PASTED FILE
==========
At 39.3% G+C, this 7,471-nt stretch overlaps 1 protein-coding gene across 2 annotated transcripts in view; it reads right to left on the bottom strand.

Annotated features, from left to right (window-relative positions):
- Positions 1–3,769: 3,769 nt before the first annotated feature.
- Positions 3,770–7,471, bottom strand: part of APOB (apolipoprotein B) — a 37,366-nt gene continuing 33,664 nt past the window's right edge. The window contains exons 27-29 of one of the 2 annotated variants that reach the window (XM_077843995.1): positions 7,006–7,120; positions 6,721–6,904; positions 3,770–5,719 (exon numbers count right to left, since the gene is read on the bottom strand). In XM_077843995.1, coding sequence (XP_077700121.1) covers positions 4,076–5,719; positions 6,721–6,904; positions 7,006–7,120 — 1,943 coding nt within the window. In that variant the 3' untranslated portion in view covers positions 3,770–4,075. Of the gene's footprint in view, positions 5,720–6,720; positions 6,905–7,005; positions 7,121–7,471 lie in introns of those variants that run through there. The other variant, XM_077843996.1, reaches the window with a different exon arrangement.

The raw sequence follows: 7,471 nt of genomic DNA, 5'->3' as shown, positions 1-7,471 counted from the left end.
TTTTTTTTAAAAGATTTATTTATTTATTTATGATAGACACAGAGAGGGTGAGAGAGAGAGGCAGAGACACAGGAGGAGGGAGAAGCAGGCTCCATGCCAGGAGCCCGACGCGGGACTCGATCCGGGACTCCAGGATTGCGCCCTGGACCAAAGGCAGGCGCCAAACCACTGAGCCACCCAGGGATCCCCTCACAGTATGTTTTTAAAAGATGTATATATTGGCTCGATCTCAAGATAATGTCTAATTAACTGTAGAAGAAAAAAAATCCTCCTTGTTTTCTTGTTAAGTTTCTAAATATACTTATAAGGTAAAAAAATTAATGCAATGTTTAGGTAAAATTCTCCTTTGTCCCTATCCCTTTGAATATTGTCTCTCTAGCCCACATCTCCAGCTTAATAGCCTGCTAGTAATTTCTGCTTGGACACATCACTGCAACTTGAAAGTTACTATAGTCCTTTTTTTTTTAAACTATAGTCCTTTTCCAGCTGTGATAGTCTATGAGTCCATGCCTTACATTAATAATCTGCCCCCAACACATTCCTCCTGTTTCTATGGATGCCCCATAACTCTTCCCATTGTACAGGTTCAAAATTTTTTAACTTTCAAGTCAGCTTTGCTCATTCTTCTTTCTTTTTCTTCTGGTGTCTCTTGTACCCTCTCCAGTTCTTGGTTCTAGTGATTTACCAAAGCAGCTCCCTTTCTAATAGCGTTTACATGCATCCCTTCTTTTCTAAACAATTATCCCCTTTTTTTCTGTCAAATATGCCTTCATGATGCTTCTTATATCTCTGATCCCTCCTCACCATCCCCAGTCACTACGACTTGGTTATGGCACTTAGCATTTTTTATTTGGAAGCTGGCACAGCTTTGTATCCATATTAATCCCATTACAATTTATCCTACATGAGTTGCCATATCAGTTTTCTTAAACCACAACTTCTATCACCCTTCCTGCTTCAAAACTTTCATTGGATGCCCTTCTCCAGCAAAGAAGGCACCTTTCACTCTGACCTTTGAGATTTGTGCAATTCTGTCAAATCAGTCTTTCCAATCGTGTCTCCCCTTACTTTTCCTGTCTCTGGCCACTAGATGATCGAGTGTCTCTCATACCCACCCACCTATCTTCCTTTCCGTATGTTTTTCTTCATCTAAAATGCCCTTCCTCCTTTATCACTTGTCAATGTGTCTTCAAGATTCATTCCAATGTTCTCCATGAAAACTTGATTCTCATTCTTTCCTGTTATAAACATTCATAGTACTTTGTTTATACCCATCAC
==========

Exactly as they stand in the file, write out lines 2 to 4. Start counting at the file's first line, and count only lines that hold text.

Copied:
Annotated features, from left to right (window-relative positions):
- Positions 1–3,769: 3,769 nt before the first annotated feature.
- Positions 3,770–7,471, bottom strand: part of APOB (apolipoprotein B) — a 37,366-nt gene continuing 33,664 nt past the window's right edge. The window contains exons 27-29 of one of the 2 annotated variants that reach the window (XM_077843995.1): positions 7,006–7,120; positions 6,721–6,904; positions 3,770–5,719 (exon numbers count right to left, since the gene is read on the bottom strand). In XM_077843995.1, coding sequence (XP_077700121.1) covers positions 4,076–5,719; positions 6,721–6,904; positions 7,006–7,120 — 1,943 coding nt within the window. In that variant the 3' untranslated portion in view covers positions 3,770–4,075. Of the gene's footprint in view, positions 5,720–6,720; positions 6,905–7,005; positions 7,121–7,471 lie in introns of those variants that run through there. The other variant, XM_077843996.1, reaches the window with a different exon arrangement.